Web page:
Going to town is a big undertaking for a remote ranch wife.
It’s often a 100-plus mile journey that involves driving through herds of various domestic livestock and wildlife species; fording flooded creeks without a bridge; or getting a flat tire on the freshly graveled county road. Perhaps the most terrifying part is trying to keep up with the flow of interstate traffic when you haven’t driven faster than 45 mph in over two weeks.
Regardless of your exact route, the first thing you should do before you go to town is cross off half your list. This is the only realistic approach when you drive 120 miles one way to buy groceries accompanied by three children under the age of 9. Here are a few other tips.
Get a good early start, preferably before first light
It’s a good idea to make PB&J sandwiches for all members of the traveling party so you can eat breakfast on the way. Fresh, hot fried egg sandwiches would be even better, but who has time for that when they leave home in the dark with kids? Either way, there isn’t any place to stop and buy a snack for the first 85 miles, so plan accordingly.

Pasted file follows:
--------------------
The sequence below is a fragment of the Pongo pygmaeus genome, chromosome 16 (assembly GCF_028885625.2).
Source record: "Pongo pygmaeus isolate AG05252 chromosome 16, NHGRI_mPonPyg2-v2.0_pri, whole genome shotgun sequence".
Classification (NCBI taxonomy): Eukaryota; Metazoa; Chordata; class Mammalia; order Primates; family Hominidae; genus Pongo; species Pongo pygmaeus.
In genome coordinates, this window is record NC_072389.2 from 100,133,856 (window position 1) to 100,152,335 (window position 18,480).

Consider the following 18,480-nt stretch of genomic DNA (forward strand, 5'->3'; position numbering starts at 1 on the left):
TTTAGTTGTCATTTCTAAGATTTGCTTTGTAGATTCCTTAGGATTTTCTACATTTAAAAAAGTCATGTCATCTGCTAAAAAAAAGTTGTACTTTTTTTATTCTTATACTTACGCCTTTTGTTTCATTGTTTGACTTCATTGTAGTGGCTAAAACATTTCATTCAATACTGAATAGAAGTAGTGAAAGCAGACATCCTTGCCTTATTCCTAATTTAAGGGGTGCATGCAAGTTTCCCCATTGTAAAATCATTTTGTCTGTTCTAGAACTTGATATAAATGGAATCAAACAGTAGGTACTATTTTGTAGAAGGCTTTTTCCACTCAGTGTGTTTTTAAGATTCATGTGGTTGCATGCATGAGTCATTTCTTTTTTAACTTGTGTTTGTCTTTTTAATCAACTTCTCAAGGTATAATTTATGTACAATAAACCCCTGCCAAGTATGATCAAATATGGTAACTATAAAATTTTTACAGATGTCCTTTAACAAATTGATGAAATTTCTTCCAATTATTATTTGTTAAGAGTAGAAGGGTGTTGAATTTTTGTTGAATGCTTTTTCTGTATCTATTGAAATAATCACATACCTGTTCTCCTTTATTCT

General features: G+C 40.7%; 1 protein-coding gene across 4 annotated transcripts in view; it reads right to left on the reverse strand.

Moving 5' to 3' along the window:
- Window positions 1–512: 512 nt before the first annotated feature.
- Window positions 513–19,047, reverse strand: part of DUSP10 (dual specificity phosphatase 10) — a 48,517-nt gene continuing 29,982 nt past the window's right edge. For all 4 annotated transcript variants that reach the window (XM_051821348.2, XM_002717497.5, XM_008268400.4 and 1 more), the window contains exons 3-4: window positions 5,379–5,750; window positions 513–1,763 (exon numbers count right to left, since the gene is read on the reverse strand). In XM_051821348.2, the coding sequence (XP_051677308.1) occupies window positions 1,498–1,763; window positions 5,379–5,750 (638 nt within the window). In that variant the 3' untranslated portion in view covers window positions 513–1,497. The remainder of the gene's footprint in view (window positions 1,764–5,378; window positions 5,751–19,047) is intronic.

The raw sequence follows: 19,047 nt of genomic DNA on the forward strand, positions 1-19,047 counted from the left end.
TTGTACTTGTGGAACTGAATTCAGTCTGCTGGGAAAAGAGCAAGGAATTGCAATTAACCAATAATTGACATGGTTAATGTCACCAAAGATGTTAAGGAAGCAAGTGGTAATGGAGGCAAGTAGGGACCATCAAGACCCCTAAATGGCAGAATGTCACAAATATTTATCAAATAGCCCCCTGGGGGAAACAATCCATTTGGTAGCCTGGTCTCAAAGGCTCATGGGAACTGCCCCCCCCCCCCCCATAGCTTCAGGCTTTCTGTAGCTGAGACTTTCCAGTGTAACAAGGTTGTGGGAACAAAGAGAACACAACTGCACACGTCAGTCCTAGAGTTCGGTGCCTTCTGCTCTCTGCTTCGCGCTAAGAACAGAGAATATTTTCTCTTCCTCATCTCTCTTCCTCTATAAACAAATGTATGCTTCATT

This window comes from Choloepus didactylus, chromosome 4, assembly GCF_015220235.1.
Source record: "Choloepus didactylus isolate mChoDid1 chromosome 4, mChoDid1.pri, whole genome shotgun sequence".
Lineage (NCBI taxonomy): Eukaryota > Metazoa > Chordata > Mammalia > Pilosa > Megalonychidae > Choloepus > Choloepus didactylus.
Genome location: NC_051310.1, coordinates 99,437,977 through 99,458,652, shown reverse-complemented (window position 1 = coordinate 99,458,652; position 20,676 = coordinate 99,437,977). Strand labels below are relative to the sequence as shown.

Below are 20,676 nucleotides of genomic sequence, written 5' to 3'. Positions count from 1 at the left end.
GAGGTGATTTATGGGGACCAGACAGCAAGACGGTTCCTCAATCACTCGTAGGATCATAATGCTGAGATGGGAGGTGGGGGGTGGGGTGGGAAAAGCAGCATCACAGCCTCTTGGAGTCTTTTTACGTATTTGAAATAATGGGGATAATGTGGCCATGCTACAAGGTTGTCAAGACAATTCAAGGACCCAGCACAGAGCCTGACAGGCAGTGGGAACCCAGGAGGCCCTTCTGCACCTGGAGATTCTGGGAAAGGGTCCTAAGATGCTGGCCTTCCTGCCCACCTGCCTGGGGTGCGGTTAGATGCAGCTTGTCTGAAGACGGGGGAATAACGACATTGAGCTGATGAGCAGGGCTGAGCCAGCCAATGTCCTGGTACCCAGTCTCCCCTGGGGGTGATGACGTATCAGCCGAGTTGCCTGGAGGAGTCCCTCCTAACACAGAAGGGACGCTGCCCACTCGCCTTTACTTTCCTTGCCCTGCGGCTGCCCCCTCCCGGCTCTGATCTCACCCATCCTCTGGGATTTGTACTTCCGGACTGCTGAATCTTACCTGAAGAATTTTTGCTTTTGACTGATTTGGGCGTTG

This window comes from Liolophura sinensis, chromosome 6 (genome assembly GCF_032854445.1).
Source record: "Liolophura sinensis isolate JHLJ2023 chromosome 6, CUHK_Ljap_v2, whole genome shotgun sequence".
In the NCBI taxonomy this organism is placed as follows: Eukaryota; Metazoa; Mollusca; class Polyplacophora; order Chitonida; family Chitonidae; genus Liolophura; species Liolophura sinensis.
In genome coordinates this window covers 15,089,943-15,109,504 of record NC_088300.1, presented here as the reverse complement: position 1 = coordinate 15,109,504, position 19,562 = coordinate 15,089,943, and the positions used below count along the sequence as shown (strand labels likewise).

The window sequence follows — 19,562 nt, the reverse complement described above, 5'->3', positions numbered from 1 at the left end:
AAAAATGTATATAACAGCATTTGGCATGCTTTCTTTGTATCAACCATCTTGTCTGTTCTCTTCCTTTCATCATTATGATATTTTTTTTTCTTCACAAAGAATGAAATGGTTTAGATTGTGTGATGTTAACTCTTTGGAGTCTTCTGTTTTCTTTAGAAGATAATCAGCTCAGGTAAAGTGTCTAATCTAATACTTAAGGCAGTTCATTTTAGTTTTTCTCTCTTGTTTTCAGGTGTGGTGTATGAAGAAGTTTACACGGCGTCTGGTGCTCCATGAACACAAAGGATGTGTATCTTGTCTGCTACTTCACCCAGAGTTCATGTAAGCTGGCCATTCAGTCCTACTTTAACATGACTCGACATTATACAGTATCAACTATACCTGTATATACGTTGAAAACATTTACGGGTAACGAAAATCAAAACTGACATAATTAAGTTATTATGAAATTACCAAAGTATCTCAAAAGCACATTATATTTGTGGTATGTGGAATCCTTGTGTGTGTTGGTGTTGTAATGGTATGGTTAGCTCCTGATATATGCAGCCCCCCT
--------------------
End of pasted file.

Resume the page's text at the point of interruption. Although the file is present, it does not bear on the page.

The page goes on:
Resist the urge to bring portable screens
I don’t let my kids watch videos or play games on phones or tablets during the long drive to town and back. Instead, they look out the window and draw or read. I also listen to them chat, sing, argue, yell, and screech. It’s like the 1990s all over again. Now I know why my mom seemed so cranky on the way home from running errands with me and my sister.
Eat fast food
No need to feel guilty about eating a Big Mac when you only have the opportunity twice a month. Be sure to hit that drive through and get some greasy fries and a large Dr. Pepper to go with your cheeseburger. Chances are good that your homemade PB&J wore off a long time ago, anyway.
Bring an ice chest
Always throw a cooler in the bed of the pickup before you head to town. Milk, cheese, and whole fryer chickens spoil more quickly than you’d think in moderate temperatures and really can’t handle warm weather. The only time I don’t worry about bringing an ice chest is in the middle of winter in Elko County, Nevada, because it’s so cold that when I throw cold food in the bed of the pickup, it’s actually more frozen by the time I get home.
Don’t mention that you live 120 miles away from town unless you are prepared to completely derail the conversation you’re currently in
I’ve discovered this is a conversation stopper and typically has one of two possible effects.
1) People’s jaws drop, their eyes bug out, and they say, “Wow!” This means they comprehend the enormity of the undertaking that is standard grocery shopping in your world.
2) Their facial expression doesn’t change and they mumble, “Hunh,” then look back down at whatever they were scrolling through on their phone. These people truly can’t imagine a life in modern-day America where people live two hours from the nearest Walmart.